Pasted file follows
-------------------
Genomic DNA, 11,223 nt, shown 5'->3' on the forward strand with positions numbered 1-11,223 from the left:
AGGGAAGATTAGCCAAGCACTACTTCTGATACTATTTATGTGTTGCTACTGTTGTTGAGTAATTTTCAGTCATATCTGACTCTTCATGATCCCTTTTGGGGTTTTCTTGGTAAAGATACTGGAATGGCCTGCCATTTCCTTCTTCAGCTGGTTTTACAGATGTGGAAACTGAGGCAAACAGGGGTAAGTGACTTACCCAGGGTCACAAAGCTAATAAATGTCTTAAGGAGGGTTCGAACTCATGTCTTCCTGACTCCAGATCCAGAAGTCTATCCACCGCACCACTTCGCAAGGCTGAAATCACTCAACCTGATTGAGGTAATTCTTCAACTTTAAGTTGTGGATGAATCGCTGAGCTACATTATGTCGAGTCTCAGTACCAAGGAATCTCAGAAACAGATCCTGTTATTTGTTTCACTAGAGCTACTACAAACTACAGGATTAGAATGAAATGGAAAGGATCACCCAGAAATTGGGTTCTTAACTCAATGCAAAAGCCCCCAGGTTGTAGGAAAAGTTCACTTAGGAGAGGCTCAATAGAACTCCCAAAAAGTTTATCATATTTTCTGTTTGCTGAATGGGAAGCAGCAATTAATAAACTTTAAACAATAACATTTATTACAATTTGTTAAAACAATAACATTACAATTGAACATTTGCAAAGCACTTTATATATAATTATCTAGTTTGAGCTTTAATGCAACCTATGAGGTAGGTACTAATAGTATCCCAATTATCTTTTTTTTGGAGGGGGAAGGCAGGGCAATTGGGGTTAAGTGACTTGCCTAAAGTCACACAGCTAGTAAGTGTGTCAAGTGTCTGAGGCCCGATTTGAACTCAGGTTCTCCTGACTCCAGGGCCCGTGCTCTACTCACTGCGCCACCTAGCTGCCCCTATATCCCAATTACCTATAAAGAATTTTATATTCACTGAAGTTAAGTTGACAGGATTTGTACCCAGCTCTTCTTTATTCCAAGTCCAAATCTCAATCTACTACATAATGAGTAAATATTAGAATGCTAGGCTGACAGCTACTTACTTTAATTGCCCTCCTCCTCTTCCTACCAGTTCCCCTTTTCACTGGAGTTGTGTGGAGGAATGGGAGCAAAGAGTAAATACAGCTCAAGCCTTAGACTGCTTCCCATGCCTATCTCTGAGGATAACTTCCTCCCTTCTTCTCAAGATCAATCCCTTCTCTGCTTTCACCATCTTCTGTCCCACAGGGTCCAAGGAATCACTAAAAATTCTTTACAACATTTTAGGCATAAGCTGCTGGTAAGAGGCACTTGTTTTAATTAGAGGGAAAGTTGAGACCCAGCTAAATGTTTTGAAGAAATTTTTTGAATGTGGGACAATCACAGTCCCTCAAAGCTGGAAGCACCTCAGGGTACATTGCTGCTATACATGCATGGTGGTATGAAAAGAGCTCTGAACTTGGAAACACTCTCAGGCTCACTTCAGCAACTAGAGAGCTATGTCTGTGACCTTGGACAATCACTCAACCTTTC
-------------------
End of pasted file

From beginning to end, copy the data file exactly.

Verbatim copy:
Genomic DNA, 11,223 nt, shown 5'->3' on the forward strand with positions numbered 1-11,223 from the left:
AGGGAAGATTAGCCAAGCACTACTTCTGATACTATTTATGTGTTGCTACTGTTGTTGAGTAATTTTCAGTCATATCTGACTCTTCATGATCCCTTTTGGGGTTTTCTTGGTAAAGATACTGGAATGGCCTGCCATTTCCTTCTTCAGCTGGTTTTACAGATGTGGAAACTGAGGCAAACAGGGGTAAGTGACTTACCCAGGGTCACAAAGCTAATAAATGTCTTAAGGAGGGTTCGAACTCATGTCTTCCTGACTCCAGATCCAGAAGTCTATCCACCGCACCACTTCGCAAGGCTGAAATCACTCAACCTGATTGAGGTAATTCTTCAACTTTAAGTTGTGGATGAATCGCTGAGCTACATTATGTCGAGTCTCAGTACCAAGGAATCTCAGAAACAGATCCTGTTATTTGTTTCACTAGAGCTACTACAAACTACAGGATTAGAATGAAATGGAAAGGATCACCCAGAAATTGGGTTCTTAACTCAATGCAAAAGCCCCCAGGTTGTAGGAAAAGTTCACTTAGGAGAGGCTCAATAGAACTCCCAAAAAGTTTATCATATTTTCTGTTTGCTGAATGGGAAGCAGCAATTAATAAACTTTAAACAATAACATTTATTACAATTTGTTAAAACAATAACATTACAATTGAACATTTGCAAAGCACTTTATATATAATTATCTAGTTTGAGCTTTAATGCAACCTATGAGGTAGGTACTAATAGTATCCCAATTATCTTTTTTTTGGAGGGGGAAGGCAGGGCAATTGGGGTTAAGTGACTTGCCTAAAGTCACACAGCTAGTAAGTGTGTCAAGTGTCTGAGGCCCGATTTGAACTCAGGTTCTCCTGACTCCAGGGCCCGTGCTCTACTCACTGCGCCACCTAGCTGCCCCTATATCCCAATTACCTATAAAGAATTTTATATTCACTGAAGTTAAGTTGACAGGATTTGTACCCAGCTCTTCTTTATTCCAAGTCCAAATCTCAATCTACTACATAATGAGTAAATATTAGAATGCTAGGCTGACAGCTACTTACTTTAATTGCCCTCCTCCTCTTCCTACCAGTTCCCCTTTTCACTGGAGTTGTGTGGAGGAATGGGAGCAAAGAGTAAATACAGCTCAAGCCTTAGACTGCTTCCCATGCCTATCTCTGAGGATAACTTCCTCCCTTCTTCTCAAGATCAATCCCTTCTCTGCTTTCACCATCTTCTGTCCCACAGGGTCCAAGGAATCACTAAAAATTCTTTACAACATTTTAGGCATAAGCTGCTGGTAAGAGGCACTTGTTTTAATTAGAGGGAAAGTTGAGACCCAGCTAAATGTTTTGAAGAAATTTTTTGAATGTGGGACAATCACAGTCCCTCAAAGCTGGAAGCACCTCAGGGTACATTGCTGCTATACATGCATGGTGGTATGAAAAGAGCTCTGAACTTGGAAACACTCTCAGGCTCACTTCAGCAACTAGAGAGCTATGTCTGTGACCTTGGACAATCACTCAACCTTTC